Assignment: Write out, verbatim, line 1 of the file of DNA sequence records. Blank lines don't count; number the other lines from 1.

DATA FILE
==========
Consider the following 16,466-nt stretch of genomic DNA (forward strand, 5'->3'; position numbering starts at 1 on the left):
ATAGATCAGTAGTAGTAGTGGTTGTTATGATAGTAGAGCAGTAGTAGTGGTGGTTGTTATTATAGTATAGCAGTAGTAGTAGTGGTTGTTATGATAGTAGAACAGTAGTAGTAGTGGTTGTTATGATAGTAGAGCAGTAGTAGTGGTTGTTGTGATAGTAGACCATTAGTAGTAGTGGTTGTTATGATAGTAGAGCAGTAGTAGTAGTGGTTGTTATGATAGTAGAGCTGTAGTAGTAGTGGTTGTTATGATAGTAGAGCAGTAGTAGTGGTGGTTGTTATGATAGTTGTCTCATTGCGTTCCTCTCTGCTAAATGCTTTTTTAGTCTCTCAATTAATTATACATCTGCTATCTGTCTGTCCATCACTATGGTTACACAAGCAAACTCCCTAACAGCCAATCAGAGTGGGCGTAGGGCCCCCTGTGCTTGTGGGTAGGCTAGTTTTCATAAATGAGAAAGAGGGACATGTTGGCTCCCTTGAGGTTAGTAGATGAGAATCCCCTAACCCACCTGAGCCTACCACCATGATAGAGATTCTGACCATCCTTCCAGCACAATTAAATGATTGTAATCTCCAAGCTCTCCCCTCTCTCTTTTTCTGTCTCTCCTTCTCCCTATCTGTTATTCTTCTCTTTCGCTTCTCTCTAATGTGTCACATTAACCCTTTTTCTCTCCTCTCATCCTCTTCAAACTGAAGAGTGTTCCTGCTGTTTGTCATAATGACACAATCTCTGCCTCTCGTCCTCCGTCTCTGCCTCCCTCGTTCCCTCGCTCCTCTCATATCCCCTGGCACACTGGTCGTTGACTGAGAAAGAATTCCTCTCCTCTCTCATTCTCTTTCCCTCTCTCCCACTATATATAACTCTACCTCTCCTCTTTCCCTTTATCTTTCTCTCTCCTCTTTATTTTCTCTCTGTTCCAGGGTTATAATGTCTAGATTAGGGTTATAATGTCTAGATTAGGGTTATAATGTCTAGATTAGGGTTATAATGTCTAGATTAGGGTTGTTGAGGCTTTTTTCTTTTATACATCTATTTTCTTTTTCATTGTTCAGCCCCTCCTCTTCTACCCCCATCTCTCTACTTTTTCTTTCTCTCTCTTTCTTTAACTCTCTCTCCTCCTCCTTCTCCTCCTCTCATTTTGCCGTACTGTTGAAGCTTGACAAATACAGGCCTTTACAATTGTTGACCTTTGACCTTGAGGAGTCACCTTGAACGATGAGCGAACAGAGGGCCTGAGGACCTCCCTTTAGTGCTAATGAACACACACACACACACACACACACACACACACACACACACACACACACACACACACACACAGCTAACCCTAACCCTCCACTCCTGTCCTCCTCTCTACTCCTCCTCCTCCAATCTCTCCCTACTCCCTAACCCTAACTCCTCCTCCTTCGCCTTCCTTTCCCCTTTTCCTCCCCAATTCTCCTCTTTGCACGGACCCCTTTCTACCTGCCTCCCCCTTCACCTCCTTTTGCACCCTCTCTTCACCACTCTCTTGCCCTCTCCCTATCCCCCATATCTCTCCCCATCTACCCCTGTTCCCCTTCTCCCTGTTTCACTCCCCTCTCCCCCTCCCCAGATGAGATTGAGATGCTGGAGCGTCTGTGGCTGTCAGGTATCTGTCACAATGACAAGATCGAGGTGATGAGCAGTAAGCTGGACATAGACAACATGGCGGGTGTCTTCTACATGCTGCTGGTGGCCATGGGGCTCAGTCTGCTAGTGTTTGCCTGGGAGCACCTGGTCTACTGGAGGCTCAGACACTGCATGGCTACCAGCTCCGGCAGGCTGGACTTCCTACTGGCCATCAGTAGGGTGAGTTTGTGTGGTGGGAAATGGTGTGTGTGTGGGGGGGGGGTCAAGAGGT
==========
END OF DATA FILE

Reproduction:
Consider the following 16,466-nt stretch of genomic DNA (forward strand, 5'->3'; position numbering starts at 1 on the left):